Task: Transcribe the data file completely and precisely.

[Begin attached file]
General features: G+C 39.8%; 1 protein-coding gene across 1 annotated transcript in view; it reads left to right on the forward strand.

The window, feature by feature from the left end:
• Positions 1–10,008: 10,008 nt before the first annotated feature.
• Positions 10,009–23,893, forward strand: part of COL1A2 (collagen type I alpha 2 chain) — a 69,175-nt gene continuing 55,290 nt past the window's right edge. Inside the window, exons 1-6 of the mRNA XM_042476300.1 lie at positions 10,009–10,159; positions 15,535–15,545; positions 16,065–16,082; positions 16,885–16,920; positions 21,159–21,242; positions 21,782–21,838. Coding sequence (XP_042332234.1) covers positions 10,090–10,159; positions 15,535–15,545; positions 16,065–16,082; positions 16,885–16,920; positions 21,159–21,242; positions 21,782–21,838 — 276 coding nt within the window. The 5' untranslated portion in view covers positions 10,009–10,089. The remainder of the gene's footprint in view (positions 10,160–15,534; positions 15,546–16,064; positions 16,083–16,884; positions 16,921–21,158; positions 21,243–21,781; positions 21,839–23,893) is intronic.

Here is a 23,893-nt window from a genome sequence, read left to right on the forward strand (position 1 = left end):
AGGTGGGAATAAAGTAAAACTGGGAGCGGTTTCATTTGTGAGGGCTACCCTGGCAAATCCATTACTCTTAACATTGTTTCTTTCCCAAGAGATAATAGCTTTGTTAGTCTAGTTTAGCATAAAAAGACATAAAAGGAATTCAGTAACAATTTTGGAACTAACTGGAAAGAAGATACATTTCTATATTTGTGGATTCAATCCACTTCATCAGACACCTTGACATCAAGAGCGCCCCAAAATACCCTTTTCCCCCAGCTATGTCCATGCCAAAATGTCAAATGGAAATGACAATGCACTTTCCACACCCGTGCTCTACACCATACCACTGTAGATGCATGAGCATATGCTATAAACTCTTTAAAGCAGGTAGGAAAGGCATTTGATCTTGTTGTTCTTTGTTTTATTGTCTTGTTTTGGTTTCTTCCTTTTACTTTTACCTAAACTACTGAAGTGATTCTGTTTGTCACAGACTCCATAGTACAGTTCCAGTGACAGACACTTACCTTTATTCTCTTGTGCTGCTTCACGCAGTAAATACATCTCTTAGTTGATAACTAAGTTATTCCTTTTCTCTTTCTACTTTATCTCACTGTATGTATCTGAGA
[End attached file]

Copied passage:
General features: G+C 39.8%; 1 protein-coding gene across 1 annotated transcript in view; it reads left to right on the forward strand.

The window, feature by feature from the left end:
• Positions 1–10,008: 10,008 nt before the first annotated feature.
• Positions 10,009–23,893, forward strand: part of COL1A2 (collagen type I alpha 2 chain) — a 69,175-nt gene continuing 55,290 nt past the window's right edge. Inside the window, exons 1-6 of the mRNA XM_042476300.1 lie at positions 10,009–10,159; positions 15,535–15,545; positions 16,065–16,082; positions 16,885–16,920; positions 21,159–21,242; positions 21,782–21,838. Coding sequence (XP_042332234.1) covers positions 10,090–10,159; positions 15,535–15,545; positions 16,065–16,082; positions 16,885–16,920; positions 21,159–21,242; positions 21,782–21,838 — 276 coding nt within the window. The 5' untranslated portion in view covers positions 10,009–10,089. The remainder of the gene's footprint in view (positions 10,160–15,534; positions 15,546–16,064; positions 16,083–16,884; positions 16,921–21,158; positions 21,243–21,781; positions 21,839–23,893) is intronic.

Here is a 23,893-nt window from a genome sequence, read left to right on the forward strand (position 1 = left end):
AGGTGGGAATAAAGTAAAACTGGGAGCGGTTTCATTTGTGAGGGCTACCCTGGCAAATCCATTACTCTTAACATTGTTTCTTTCCCAAGAGATAATAGCTTTGTTAGTCTAGTTTAGCATAAAAAGACATAAAAGGAATTCAGTAACAATTTTGGAACTAACTGGAAAGAAGATACATTTCTATATTTGTGGATTCAATCCACTTCATCAGACACCTTGACATCAAGAGCGCCCCAAAATACCCTTTTCCCCCAGCTATGTCCATGCCAAAATGTCAAATGGAAATGACAATGCACTTTCCACACCCGTGCTCTACACCATACCACTGTAGATGCATGAGCATATGCTATAAACTCTTTAAAGCAGGTAGGAAAGGCATTTGATCTTGTTGTTCTTTGTTTTATTGTCTTGTTTTGGTTTCTTCCTTTTACTTTTACCTAAACTACTGAAGTGATTCTGTTTGTCACAGACTCCATAGTACAGTTCCAGTGACAGACACTTACCTTTATTCTCTTGTGCTGCTTCACGCAGTAAATACATCTCTTAGTTGATAACTAAGTTATTCCTTTTCTCTTTCTACTTTATCTCACTGTATGTATCTGAGA